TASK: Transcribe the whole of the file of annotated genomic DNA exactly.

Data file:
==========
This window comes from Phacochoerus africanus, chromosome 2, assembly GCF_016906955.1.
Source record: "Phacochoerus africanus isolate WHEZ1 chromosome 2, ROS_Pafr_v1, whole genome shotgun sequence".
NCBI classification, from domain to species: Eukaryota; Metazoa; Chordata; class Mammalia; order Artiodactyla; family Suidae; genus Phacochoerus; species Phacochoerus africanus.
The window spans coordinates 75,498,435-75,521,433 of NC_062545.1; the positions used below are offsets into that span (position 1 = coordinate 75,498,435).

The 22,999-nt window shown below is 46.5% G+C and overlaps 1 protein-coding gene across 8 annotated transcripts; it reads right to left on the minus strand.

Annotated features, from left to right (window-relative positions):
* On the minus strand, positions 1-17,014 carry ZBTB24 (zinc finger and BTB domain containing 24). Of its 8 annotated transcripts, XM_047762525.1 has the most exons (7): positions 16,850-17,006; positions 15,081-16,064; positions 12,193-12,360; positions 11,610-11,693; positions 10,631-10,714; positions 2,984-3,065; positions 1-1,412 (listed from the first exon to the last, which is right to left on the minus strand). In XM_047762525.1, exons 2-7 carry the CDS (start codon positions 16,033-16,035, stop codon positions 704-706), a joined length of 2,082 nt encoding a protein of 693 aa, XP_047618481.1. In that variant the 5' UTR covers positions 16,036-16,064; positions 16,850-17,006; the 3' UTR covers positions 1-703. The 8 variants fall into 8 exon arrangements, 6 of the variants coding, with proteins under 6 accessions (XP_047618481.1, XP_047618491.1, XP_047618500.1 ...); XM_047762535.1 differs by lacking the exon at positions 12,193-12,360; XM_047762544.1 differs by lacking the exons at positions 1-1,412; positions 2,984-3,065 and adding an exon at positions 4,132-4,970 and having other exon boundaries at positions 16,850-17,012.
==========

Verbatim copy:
This window comes from Phacochoerus africanus, chromosome 2, assembly GCF_016906955.1.
Source record: "Phacochoerus africanus isolate WHEZ1 chromosome 2, ROS_Pafr_v1, whole genome shotgun sequence".
NCBI classification, from domain to species: Eukaryota; Metazoa; Chordata; class Mammalia; order Artiodactyla; family Suidae; genus Phacochoerus; species Phacochoerus africanus.
The window spans coordinates 75,498,435-75,521,433 of NC_062545.1; the positions used below are offsets into that span (position 1 = coordinate 75,498,435).

The 22,999-nt window shown below is 46.5% G+C and overlaps 1 protein-coding gene across 8 annotated transcripts; it reads right to left on the minus strand.

Annotated features, from left to right (window-relative positions):
* On the minus strand, positions 1-17,014 carry ZBTB24 (zinc finger and BTB domain containing 24). Of its 8 annotated transcripts, XM_047762525.1 has the most exons (7): positions 16,850-17,006; positions 15,081-16,064; positions 12,193-12,360; positions 11,610-11,693; positions 10,631-10,714; positions 2,984-3,065; positions 1-1,412 (listed from the first exon to the last, which is right to left on the minus strand). In XM_047762525.1, exons 2-7 carry the CDS (start codon positions 16,033-16,035, stop codon positions 704-706), a joined length of 2,082 nt encoding a protein of 693 aa, XP_047618481.1. In that variant the 5' UTR covers positions 16,036-16,064; positions 16,850-17,006; the 3' UTR covers positions 1-703. The 8 variants fall into 8 exon arrangements, 6 of the variants coding, with proteins under 6 accessions (XP_047618481.1, XP_047618491.1, XP_047618500.1 ...); XM_047762535.1 differs by lacking the exon at positions 12,193-12,360; XM_047762544.1 differs by lacking the exons at positions 1-1,412; positions 2,984-3,065 and adding an exon at positions 4,132-4,970 and having other exon boundaries at positions 16,850-17,012.